On Friday, July 13th ,2007, in Miami-Dade County, Florida, U.S. District Judge W. Hoeveler, ruled that Tarmac, a subsidiary of the Titan Group of companies, must cease rock mining in some areas of the southeastern “Lake Belt” region of Florida as of Tuesday, July 17th ,2007, until the Army Corps of Engineers completes a requested Supplementary Environmental Impact Statement (SEIS). The SEIS is expected within the next six months.

The ruling impacts all the mining companies operating in the Lake Belt. It orders the three companies, including Tarmac, located close to the wellfield, which supplies water for Miami-Dade county, to cease mining. It further vacates the permits of all other mining companies operating in the Lake Belt when the Corps issues the SEIS. At that time, all affected companies, including Titan, will need to reapply for new permits.

For Titan, the decision affects a significant part of the Pennsuco quarry, which supplies raw materials to the over-2-million-ton Pennsuco cement plant, in addition to selling over 6 million tons of aggregates per annum to the Florida market.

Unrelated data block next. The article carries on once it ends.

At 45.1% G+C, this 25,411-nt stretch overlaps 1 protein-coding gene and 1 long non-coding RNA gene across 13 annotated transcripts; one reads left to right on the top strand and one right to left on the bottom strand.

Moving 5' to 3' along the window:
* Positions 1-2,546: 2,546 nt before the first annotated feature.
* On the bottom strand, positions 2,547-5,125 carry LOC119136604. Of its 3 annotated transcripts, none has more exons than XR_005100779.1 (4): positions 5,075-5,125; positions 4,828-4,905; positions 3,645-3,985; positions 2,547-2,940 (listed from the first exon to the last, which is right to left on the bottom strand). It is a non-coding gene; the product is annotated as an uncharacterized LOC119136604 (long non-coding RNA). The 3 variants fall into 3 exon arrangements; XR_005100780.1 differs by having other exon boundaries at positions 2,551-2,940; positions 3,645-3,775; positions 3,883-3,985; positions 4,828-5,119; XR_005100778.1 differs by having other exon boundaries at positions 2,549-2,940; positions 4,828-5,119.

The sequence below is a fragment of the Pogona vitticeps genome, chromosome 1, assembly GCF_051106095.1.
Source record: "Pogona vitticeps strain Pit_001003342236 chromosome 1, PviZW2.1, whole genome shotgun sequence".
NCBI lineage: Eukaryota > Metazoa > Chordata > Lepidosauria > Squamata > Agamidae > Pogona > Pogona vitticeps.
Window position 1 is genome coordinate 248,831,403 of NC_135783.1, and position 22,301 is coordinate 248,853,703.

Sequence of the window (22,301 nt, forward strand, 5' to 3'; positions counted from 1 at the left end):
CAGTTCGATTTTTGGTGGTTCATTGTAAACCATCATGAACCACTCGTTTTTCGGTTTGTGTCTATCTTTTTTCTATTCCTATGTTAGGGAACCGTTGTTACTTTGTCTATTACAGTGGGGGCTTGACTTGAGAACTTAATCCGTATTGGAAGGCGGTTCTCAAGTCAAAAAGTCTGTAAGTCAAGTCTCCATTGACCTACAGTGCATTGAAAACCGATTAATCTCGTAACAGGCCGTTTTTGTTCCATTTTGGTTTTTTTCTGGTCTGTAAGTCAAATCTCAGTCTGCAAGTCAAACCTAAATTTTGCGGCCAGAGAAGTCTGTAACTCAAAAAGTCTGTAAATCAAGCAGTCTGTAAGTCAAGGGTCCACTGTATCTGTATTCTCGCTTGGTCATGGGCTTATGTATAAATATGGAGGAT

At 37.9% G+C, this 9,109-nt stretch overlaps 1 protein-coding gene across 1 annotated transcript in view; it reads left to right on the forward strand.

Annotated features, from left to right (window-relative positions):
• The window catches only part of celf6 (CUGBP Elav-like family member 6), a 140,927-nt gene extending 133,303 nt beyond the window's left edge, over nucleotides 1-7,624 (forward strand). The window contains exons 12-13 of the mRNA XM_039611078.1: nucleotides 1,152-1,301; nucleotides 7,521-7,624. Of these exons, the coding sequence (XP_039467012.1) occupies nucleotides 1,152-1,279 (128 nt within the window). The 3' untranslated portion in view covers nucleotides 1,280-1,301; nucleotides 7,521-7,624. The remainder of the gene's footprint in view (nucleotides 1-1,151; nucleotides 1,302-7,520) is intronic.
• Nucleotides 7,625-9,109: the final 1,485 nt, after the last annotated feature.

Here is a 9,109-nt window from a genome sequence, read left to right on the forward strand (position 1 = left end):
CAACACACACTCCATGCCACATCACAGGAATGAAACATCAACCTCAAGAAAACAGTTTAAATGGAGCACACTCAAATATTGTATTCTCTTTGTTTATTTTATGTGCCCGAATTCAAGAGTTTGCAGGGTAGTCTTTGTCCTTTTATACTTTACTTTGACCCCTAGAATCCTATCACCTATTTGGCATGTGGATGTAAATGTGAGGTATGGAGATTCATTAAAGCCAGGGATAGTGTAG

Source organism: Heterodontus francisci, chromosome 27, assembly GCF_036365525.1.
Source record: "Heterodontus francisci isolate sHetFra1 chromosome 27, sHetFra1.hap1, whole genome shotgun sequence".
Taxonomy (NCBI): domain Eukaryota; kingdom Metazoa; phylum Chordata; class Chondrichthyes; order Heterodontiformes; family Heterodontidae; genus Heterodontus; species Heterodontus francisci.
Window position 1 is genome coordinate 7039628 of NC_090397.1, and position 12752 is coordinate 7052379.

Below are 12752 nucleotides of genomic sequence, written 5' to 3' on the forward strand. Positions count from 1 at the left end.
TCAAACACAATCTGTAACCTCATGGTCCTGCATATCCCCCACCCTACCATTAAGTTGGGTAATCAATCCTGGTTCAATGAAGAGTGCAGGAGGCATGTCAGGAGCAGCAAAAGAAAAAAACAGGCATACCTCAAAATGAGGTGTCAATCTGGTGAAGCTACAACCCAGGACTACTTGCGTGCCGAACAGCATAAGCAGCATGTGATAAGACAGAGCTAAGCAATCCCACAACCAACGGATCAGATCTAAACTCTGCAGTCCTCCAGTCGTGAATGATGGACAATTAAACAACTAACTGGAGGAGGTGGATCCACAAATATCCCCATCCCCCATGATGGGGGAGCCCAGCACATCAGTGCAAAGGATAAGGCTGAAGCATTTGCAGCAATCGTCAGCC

Titan believes the decision is based on inaccurate analysis and plans to appeal to the 11th Circuit Court of Appeals in Atlanta. Water supply to Miami-Dade is protected by the current water treatment plants and it has been scientifically demonstrated that mining activities do not damage the quality of the water supply.

At the same time, Titan is working with federal, state and local authorities to reduce, to the extent possible, the impact on Florida’s economy and the building materials industry. Titan has developed a two year contingency plan to maintain production at its Pennsuco cement plant. The impact on the company’s Florida aggregates business will depend on the extent to which reduced volumes and higher supply and transportation costs will be offset by higher market prices.


In 1997 the Florida Legislature adopted the Miami-Dade County Lake Belt Plan, covering a roughly 57,000-acre area between Miami and the Everglades National Park, aiming to allow efficient recovery of limestone, while at the same time promoting the social and economic welfare of the community and protecting the environment. In 2002, the Army Corps of Engineers issued permits to several companies that authorize dredging of wetlands in the Lake Belt for mining-related purposes, while requiring the permit holders to pay mitigation fees to fund the acquisition and restoration of a larger area in the Everglades. Today, the Lake Belt is the source of almost half of Florida’s coarse aggregates and is vital to Florida’s economy and the building materials industry.

In March 2006, the U.S. district Court Judge Hoeveler, of the Southern district of Florida ruled that the mining permits had been improperly issued and remanded the permitting process to the U.S. army Corps of Engineers for further review and consideration. The most recent decision follows a hearing which ended in January 2007.